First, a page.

I just finished reading Lament for a Son by Nicholas Wolterstorff. It is a book that Katie gave to me. She had to read it for a class, and said she thought I might like to read it. I am glad that I did. The book is written by a man who lost his 25 year old son. It expresses his thoughts and feelings as he walks through his grief. Although his grief is from the loss of a son and my grief is from the loss of a husband, the Lord used this book to show me that all grief is the same….yet all grief is different.
All who grieve after the death of a loved one seem to go through the same emotions. Emotions that cannot truly be understood unless you, too, have experienced this huge loss and life-change. As I read Mr. Wolterstorff’s words, I could really identify with his pain and so many of his thoughts. I found myself thinking, “I know exactly what you mean.” Those of us who have lost someone so close to us are kindred spirits…we know how one another feels.
At the same time, grief is different and unique for each of us. No one can possibly understand the one-of-a-kind relationship that Greg and I had even if they, too, have lost their spouse. No one can understand how deeply that loss has affected me and how my life and world have been completely altered. Nor can I possibly understand how others affected by loss..even the loss of a spouse…feel or have had their entire lives altered. Those of us who have lost someone so close to us are kindred spirits…but we can never know how one another feels.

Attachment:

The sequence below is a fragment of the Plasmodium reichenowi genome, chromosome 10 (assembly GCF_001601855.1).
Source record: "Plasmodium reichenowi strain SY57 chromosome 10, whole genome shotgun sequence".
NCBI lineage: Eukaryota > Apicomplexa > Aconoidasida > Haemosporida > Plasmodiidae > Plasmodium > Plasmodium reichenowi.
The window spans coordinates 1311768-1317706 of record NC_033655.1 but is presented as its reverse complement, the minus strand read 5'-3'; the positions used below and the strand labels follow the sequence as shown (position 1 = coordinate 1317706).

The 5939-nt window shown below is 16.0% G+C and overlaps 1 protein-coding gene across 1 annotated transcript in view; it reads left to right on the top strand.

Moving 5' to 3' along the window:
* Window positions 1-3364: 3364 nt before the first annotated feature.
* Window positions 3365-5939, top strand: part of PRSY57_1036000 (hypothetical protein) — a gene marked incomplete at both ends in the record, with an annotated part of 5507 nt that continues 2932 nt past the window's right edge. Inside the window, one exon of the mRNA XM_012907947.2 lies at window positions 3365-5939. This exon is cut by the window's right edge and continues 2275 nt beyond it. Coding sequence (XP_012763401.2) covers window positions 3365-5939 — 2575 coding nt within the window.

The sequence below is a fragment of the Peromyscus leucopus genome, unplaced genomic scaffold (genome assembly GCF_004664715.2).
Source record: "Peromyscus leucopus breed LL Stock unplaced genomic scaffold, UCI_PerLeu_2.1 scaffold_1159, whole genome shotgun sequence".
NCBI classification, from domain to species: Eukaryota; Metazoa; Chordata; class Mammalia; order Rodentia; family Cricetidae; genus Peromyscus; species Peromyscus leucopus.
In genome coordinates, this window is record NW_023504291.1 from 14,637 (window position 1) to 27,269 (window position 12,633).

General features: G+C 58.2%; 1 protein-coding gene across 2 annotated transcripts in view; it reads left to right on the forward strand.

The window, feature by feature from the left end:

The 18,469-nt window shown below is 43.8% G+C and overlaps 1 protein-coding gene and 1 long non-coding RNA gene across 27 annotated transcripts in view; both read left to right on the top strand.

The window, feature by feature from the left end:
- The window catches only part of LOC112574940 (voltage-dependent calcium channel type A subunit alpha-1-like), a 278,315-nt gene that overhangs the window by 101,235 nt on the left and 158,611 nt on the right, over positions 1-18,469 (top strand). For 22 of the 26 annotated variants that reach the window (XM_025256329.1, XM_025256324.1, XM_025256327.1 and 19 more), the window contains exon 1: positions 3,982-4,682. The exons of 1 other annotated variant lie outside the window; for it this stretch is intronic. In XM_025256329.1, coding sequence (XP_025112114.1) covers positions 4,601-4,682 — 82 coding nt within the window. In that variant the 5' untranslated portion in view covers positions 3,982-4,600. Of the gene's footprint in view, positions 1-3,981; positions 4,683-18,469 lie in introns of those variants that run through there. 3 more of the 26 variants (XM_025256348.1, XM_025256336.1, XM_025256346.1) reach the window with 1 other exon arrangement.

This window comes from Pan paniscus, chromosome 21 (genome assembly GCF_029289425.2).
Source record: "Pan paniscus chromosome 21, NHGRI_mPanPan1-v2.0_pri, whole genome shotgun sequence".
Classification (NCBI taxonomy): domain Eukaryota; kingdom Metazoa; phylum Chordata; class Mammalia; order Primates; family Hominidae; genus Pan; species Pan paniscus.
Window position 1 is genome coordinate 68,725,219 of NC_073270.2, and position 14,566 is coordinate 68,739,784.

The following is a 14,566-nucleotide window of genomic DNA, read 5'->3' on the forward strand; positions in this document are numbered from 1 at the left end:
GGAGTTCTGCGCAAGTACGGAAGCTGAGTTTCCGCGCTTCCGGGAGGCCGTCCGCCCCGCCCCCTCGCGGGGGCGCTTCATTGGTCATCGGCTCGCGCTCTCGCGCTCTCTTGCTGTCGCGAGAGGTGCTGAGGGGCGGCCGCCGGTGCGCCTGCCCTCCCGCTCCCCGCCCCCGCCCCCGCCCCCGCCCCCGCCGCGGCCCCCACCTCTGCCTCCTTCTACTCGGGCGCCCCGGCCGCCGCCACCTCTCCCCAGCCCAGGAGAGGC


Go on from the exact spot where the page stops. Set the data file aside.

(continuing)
This is one of my favorite passages from the book:
“To believe in Christ’s rising and death’s dying is also to live with the power and the challenge to rise up now from all our dark graves of suffering love. If sympathy for the world’s wounds is not enlarged by our anguish, if love for those around us is not expanded, if gratitude for what is good does not flame up, if insight is not deepened, if commitment to what is important is not strengthened, if aching for a new day is not intensified, if hope is weakened and faith diminished, if from the experience of death comes nothing good, then death has won. Then death, be proud. So, I shall struggle to live the reality of Christ’s rising and death’s dying. In my living, my son’s dying will not be the last word. But as I rise up, I bear the wounds of his death. My rising does not remove them. They mark me.”
I’d love to hear what you’ve been reading lately! Feel free to share!!
Trusting His Plan,
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